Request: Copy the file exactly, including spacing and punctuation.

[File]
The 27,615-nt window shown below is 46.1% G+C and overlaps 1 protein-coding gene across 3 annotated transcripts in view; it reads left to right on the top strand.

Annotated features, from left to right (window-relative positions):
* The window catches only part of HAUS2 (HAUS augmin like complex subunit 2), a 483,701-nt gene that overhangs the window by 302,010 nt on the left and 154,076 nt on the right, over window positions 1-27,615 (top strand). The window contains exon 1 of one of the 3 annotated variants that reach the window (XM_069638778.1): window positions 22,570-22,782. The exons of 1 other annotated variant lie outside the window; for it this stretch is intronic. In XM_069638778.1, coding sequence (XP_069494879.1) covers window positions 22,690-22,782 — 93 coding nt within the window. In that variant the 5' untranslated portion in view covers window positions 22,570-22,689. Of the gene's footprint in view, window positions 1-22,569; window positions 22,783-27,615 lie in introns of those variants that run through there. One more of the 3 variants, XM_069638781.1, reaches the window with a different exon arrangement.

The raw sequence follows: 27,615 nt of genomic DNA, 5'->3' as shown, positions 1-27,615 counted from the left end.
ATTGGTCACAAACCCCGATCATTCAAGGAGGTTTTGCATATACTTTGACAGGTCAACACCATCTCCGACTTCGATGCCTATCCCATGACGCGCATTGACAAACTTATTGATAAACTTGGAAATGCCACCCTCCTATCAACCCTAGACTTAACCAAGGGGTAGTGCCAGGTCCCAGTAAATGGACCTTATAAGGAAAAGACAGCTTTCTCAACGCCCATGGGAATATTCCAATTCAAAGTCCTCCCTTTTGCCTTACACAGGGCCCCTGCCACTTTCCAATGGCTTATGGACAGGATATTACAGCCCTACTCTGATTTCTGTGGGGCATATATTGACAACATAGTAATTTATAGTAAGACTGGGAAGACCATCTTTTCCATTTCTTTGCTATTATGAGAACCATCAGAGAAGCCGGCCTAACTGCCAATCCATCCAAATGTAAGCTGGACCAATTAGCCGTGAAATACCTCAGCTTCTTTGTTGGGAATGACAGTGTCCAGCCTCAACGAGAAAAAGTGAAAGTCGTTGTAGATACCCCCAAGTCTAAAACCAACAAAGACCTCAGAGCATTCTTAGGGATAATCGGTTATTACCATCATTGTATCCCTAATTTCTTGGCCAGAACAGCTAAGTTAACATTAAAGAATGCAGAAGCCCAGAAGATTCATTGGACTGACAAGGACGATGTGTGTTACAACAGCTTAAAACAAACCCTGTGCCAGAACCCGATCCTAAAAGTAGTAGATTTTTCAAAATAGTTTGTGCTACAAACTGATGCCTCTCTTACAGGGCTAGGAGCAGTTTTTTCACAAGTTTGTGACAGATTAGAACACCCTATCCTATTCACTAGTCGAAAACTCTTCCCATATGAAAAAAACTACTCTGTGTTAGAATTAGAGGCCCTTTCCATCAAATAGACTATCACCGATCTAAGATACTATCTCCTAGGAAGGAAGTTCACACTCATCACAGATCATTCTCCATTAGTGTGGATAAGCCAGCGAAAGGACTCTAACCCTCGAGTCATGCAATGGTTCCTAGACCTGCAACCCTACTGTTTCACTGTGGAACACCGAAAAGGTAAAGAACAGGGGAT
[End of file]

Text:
The 27,615-nt window shown below is 46.1% G+C and overlaps 1 protein-coding gene across 3 annotated transcripts in view; it reads left to right on the top strand.

Annotated features, from left to right (window-relative positions):
* The window catches only part of HAUS2 (HAUS augmin like complex subunit 2), a 483,701-nt gene that overhangs the window by 302,010 nt on the left and 154,076 nt on the right, over window positions 1-27,615 (top strand). The window contains exon 1 of one of the 3 annotated variants that reach the window (XM_069638778.1): window positions 22,570-22,782. The exons of 1 other annotated variant lie outside the window; for it this stretch is intronic. In XM_069638778.1, coding sequence (XP_069494879.1) covers window positions 22,690-22,782 — 93 coding nt within the window. In that variant the 5' untranslated portion in view covers window positions 22,570-22,689. Of the gene's footprint in view, window positions 1-22,569; window positions 22,783-27,615 lie in introns of those variants that run through there. One more of the 3 variants, XM_069638781.1, reaches the window with a different exon arrangement.

The raw sequence follows: 27,615 nt of genomic DNA, 5'->3' as shown, positions 1-27,615 counted from the left end.
ATTGGTCACAAACCCCGATCATTCAAGGAGGTTTTGCATATACTTTGACAGGTCAACACCATCTCCGACTTCGATGCCTATCCCATGACGCGCATTGACAAACTTATTGATAAACTTGGAAATGCCACCCTCCTATCAACCCTAGACTTAACCAAGGGGTAGTGCCAGGTCCCAGTAAATGGACCTTATAAGGAAAAGACAGCTTTCTCAACGCCCATGGGAATATTCCAATTCAAAGTCCTCCCTTTTGCCTTACACAGGGCCCCTGCCACTTTCCAATGGCTTATGGACAGGATATTACAGCCCTACTCTGATTTCTGTGGGGCATATATTGACAACATAGTAATTTATAGTAAGACTGGGAAGACCATCTTTTCCATTTCTTTGCTATTATGAGAACCATCAGAGAAGCCGGCCTAACTGCCAATCCATCCAAATGTAAGCTGGACCAATTAGCCGTGAAATACCTCAGCTTCTTTGTTGGGAATGACAGTGTCCAGCCTCAACGAGAAAAAGTGAAAGTCGTTGTAGATACCCCCAAGTCTAAAACCAACAAAGACCTCAGAGCATTCTTAGGGATAATCGGTTATTACCATCATTGTATCCCTAATTTCTTGGCCAGAACAGCTAAGTTAACATTAAAGAATGCAGAAGCCCAGAAGATTCATTGGACTGACAAGGACGATGTGTGTTACAACAGCTTAAAACAAACCCTGTGCCAGAACCCGATCCTAAAAGTAGTAGATTTTTCAAAATAGTTTGTGCTACAAACTGATGCCTCTCTTACAGGGCTAGGAGCAGTTTTTTCACAAGTTTGTGACAGATTAGAACACCCTATCCTATTCACTAGTCGAAAACTCTTCCCATATGAAAAAAACTACTCTGTGTTAGAATTAGAGGCCCTTTCCATCAAATAGACTATCACCGATCTAAGATACTATCTCCTAGGAAGGAAGTTCACACTCATCACAGATCATTCTCCATTAGTGTGGATAAGCCAGCGAAAGGACTCTAACCCTCGAGTCATGCAATGGTTCCTAGACCTGCAACCCTACTGTTTCACTGTGGAACACCGAAAAGGTAAAGAACAGGGGAT